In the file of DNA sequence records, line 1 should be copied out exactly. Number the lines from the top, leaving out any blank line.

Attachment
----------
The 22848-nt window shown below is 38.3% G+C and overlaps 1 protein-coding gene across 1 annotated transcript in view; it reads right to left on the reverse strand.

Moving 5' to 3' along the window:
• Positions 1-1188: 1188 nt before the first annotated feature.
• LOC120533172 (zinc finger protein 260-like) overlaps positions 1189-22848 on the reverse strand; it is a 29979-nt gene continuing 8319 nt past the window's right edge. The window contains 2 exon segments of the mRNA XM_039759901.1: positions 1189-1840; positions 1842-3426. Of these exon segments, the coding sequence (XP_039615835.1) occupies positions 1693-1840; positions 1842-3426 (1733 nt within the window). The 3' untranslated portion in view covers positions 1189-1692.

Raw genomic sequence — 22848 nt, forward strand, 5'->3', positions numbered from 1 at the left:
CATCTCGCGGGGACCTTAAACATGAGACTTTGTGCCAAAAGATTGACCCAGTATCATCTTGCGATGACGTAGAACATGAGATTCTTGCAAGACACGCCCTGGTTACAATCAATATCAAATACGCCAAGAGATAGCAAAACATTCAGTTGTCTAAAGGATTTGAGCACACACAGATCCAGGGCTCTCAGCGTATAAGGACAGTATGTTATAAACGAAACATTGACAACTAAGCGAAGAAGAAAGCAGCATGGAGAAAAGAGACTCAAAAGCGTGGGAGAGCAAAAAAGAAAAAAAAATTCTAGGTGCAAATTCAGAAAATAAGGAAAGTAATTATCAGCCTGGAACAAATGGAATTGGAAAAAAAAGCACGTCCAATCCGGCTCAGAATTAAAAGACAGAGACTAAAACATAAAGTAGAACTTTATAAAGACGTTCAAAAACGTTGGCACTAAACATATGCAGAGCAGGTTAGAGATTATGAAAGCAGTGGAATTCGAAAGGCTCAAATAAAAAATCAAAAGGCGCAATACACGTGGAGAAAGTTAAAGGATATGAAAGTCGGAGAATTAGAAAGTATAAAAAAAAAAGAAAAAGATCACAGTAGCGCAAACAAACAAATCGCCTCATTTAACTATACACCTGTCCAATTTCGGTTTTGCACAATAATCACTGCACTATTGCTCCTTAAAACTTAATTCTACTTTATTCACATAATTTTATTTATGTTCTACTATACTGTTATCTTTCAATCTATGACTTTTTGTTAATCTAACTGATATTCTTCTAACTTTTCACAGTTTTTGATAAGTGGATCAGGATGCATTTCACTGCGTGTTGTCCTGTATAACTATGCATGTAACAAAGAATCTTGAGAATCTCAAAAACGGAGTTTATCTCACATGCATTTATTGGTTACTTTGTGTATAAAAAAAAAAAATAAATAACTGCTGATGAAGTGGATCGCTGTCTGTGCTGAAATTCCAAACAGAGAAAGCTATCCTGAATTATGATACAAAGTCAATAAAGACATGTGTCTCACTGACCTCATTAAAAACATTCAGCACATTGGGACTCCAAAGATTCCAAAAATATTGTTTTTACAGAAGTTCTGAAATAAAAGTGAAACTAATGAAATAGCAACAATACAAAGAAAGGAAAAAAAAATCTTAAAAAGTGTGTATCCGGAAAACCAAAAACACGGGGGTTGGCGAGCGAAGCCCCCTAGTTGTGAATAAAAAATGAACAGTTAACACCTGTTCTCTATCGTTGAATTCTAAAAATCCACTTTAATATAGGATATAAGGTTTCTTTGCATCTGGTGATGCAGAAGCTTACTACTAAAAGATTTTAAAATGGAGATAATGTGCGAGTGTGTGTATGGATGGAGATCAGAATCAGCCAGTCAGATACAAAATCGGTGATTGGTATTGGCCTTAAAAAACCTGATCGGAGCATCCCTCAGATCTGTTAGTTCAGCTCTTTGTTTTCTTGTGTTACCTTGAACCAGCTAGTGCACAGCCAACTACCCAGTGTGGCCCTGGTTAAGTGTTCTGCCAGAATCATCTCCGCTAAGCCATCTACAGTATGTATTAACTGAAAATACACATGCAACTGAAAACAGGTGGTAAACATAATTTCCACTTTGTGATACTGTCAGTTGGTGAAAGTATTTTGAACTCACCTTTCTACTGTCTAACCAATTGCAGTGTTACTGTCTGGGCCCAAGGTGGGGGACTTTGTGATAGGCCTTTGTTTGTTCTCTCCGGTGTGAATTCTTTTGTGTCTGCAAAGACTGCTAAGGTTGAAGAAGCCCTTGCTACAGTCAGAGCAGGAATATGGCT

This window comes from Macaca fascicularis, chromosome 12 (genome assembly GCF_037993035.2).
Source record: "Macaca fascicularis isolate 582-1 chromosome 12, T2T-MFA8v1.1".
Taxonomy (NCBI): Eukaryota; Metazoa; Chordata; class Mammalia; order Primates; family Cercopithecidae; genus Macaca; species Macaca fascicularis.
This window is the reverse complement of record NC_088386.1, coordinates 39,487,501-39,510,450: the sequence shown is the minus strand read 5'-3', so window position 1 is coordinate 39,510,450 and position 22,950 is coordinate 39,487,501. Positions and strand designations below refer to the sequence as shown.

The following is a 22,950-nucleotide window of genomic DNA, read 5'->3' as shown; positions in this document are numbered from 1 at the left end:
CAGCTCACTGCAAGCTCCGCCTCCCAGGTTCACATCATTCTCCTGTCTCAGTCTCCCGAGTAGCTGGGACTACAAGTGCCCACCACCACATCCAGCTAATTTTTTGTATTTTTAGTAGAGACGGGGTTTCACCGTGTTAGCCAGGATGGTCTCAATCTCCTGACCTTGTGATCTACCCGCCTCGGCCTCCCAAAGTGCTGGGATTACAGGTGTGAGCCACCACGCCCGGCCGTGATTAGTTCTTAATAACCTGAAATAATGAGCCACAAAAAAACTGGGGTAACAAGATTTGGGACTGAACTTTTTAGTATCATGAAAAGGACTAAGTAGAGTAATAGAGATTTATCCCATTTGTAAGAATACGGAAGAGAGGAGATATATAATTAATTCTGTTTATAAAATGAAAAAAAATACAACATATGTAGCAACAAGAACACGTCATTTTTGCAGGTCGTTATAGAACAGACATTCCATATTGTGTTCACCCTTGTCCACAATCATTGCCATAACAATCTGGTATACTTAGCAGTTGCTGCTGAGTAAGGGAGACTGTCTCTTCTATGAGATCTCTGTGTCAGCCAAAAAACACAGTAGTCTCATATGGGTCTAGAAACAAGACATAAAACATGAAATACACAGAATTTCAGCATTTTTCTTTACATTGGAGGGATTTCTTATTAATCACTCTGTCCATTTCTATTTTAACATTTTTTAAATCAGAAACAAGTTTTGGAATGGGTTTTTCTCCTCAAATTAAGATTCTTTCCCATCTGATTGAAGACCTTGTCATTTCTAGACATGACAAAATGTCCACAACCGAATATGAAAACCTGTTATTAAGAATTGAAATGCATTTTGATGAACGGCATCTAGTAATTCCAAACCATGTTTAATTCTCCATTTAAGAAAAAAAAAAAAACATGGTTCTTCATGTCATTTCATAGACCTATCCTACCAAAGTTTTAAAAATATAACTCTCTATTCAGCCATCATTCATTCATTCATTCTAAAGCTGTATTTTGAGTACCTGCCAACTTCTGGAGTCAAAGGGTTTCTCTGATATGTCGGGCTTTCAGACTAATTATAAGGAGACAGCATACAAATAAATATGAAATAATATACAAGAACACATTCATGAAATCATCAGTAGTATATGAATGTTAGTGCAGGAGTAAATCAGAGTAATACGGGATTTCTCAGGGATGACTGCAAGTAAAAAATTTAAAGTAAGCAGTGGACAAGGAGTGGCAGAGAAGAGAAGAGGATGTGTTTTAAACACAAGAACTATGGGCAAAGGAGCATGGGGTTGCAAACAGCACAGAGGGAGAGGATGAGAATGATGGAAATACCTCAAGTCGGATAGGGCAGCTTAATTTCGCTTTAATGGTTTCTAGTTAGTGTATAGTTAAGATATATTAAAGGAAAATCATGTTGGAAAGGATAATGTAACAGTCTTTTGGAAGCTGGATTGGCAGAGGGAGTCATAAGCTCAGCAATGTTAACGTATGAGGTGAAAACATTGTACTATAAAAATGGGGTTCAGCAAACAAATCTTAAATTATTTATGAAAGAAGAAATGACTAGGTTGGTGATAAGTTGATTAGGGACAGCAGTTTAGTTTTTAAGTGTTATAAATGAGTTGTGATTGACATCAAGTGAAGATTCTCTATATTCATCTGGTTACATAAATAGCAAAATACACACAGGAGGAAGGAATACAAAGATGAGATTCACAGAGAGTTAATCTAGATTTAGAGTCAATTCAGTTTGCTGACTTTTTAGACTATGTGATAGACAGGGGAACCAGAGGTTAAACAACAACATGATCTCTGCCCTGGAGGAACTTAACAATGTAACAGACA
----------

The 22848-nt window shown below is 38.3% G+C and overlaps 1 protein-coding gene across 1 annotated transcript in view; it reads right to left on the reverse strand.